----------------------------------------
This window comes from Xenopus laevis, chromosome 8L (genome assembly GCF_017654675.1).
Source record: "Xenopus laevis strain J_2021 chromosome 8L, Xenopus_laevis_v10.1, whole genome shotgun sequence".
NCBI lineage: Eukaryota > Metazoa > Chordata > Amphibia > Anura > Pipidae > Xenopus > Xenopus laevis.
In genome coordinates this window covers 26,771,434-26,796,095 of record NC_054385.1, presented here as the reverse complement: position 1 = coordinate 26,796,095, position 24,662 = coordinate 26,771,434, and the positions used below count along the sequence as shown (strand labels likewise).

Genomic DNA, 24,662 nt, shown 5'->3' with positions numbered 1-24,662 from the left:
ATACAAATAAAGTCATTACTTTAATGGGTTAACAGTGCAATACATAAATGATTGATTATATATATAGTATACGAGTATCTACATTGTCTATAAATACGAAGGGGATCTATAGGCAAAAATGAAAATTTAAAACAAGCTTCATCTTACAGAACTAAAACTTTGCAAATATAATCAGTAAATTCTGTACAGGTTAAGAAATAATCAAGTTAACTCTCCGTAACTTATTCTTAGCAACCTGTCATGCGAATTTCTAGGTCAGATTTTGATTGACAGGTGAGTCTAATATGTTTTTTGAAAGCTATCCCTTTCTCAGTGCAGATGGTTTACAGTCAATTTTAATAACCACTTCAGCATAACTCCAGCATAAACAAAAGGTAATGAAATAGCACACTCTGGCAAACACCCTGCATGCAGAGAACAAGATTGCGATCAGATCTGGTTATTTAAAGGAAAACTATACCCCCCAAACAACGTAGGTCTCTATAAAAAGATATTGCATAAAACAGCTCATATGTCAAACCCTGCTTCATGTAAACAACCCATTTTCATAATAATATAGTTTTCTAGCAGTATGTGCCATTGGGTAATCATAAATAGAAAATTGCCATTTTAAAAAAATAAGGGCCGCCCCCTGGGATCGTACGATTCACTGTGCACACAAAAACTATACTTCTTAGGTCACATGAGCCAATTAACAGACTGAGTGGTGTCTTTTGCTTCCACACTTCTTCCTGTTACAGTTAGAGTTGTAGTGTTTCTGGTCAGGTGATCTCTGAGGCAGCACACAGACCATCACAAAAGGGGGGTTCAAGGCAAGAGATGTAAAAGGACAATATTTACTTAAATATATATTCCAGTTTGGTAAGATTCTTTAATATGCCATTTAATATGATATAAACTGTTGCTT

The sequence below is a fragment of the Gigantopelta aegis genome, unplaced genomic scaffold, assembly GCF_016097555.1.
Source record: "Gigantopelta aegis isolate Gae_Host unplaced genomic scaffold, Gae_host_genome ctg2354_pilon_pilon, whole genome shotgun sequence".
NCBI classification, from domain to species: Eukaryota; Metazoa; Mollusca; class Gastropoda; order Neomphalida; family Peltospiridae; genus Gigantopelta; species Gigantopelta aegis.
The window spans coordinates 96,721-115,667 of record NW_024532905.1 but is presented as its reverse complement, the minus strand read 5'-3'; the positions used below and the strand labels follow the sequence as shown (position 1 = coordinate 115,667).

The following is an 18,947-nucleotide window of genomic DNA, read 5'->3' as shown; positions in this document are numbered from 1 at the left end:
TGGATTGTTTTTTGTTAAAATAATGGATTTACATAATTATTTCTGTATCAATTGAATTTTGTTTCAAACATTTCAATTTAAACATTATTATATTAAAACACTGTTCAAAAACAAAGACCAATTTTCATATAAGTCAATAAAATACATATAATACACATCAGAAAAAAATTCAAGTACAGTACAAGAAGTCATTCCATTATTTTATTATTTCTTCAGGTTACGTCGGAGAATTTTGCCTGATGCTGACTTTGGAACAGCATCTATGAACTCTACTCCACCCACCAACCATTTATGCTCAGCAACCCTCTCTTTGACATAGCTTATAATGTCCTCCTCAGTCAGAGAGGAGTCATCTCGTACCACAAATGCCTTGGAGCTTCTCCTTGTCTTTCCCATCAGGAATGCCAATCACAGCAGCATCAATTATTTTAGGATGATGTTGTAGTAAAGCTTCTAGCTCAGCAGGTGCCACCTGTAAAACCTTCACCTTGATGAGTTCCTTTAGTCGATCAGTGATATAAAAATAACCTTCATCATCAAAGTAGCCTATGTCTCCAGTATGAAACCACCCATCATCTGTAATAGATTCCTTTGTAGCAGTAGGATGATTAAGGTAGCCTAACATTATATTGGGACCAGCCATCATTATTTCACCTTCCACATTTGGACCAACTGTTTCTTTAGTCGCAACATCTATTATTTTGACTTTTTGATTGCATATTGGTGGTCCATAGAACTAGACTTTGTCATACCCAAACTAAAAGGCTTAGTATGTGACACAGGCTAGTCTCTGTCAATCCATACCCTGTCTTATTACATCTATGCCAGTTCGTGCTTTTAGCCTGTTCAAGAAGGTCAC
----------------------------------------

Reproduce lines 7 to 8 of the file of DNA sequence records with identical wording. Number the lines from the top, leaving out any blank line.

The sequence below is a fragment of the Gigantopelta aegis genome, unplaced genomic scaffold, assembly GCF_016097555.1.
Source record: "Gigantopelta aegis isolate Gae_Host unplaced genomic scaffold, Gae_host_genome ctg2354_pilon_pilon, whole genome shotgun sequence".